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Who is the longest serving head of state in Nigeria?

by Thomasina Oseye
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longest-serving head of state in Nigeria

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When discussing the history of Nigeria’s head of state, one name stands out for its remarkable tenure and influence.

Yakubu Gowon, who held the position from 1966 to 1975, served as the longest-serving head of state in the country’s history.

In this article, we will delve into Gowon’s tenure, his achievements, and the circumstances surrounding his departure from office.

Early Life and Rise to Power

Yakubu Gowon was born on October 19, 1934, in Pankshin, Plateau State, Nigeria. He joined the Nigerian Army in 1954 and quickly rose through the ranks due to his dedication and leadership skills.

In January 1966, a group of young military officers overthrew the government in a coup, leading to a period of instability in Nigeria.

Gowon, then a lieutenant colonel, was appointed as the head of state by his fellow officers. At just 31 years old, he became the youngest person to hold the position in Nigeria’s history.

His tenure began on August 1, 1966, and would last for almost nine years, making him the longest-serving head of state in the country.

Accomplishments and Policies

During his time in office, Gowon implemented various policies and initiatives aimed at stabilizing Nigeria and promoting national unity.

One of his most significant achievements was the establishment of the National Youth Service Corps (NYSC) in 1973.

This program aimed to foster integration and understanding among young Nigerians from different ethnic and cultural backgrounds.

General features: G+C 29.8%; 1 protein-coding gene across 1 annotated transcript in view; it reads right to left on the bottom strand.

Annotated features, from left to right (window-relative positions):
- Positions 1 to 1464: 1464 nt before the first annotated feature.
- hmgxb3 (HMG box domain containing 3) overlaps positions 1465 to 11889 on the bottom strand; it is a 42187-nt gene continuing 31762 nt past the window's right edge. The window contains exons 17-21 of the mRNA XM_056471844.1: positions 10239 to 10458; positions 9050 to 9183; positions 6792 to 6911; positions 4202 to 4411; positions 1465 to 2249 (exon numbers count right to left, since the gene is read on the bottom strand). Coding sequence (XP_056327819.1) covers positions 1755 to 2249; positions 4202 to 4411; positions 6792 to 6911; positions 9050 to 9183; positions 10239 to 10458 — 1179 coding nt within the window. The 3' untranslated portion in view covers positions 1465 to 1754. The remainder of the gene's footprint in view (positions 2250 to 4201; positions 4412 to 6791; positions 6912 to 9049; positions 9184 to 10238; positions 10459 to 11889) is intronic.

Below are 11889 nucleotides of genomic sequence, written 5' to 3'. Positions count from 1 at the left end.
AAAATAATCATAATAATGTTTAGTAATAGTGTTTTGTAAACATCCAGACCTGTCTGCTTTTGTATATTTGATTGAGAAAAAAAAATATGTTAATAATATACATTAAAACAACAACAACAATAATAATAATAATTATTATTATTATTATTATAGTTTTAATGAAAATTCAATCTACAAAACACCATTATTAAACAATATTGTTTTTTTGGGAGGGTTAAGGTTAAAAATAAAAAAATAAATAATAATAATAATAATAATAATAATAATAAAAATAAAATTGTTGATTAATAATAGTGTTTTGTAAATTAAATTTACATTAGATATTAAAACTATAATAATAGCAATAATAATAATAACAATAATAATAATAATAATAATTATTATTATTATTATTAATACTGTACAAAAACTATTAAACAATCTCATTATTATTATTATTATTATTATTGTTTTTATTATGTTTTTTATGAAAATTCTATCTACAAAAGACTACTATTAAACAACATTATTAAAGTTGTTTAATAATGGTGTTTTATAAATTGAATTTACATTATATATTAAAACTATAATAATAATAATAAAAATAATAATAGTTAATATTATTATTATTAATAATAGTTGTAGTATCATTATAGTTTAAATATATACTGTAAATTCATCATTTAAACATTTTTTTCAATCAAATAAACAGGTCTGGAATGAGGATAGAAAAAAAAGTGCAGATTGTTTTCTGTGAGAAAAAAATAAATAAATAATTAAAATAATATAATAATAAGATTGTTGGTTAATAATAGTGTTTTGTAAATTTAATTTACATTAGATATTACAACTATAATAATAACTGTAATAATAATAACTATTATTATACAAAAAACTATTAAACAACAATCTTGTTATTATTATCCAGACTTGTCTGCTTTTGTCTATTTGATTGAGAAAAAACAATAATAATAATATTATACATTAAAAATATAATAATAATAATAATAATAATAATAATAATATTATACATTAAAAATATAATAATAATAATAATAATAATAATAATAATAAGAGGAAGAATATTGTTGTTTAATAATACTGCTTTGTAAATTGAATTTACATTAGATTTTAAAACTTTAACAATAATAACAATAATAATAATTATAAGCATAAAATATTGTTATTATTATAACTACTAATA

Gowon also introduced the “Three Rs” policy, which stood for Reconstruction, Rehabilitation, and Reconciliation.

This policy aimed to rebuild the country after the Nigerian Civil War, which took place from 1967 to 1970.

The war had caused immense damage to infrastructure and displaced millions of people, and Gowon’s policy sought to address these challenges.

Furthermore, Gowon’s administration implemented economic reforms and invested heavily in infrastructure development.

His government focused on diversifying the economy, with an emphasis on agriculture, manufacturing, and mining.

These efforts helped to strengthen Nigeria’s economy and lay the foundation for future growth.

Challenges and Departure from Office

Despite his achievements, Gowon’s tenure was not without its challenges. One of the most significant events during his time in office was the Nigerian Civil War, also known as the Biafra War.

The war, which lasted from 1967 to 1970, was fought between the Nigerian government and the breakaway state of Biafra.

While Gowon’s government eventually emerged victorious, the war took a toll on the country’s resources and strained its unity.

Additionally, allegations of corruption and mismanagement of funds tarnished Gowon’s reputation and led to growing discontent among the Nigerian people.

In July 1975, while Gowon was attending an Organization of African Unity (OAU) summit in Uganda, a group of military officers led by General Murtala Muhammed staged a coup and overthrew his government.

Gowon went into exile in the United Kingdom and remained there until 1983 when he returned to Nigeria.

Legacy and Later Life

Yakubu Gowon’s tenure as Nigeria’s head of state left a lasting impact on the country.

Despite the challenges he faced, his policies and initiatives played a crucial role in stabilizing Nigeria after a period of turmoil.

The National Youth Service Corps (NYSC) and the “Three Rs” policy are still in place today, highlighting the enduring influence of Gowon’s administration.

After his return to Nigeria, Gowon dedicated his efforts to promoting peace and reconciliation.

He has been actively involved in various initiatives aimed at fostering unity and development in the country.

His commitment to national unity and his contributions to Nigeria’s history make him a respected figure both at home and abroad.


Yakubu Gowon’s tenure as the longest-serving head of state in Nigeria’s history marked a significant period of stability and progress for the country.

His policies and initiatives aimed at national unity, economic development, and post-war reconstruction continue to shape Nigeria’s trajectory to this day.

Despite the challenges he faced and his eventual departure from office, Gowon’s legacy as a statesman and leader endures.

This article was updated 5 months ago


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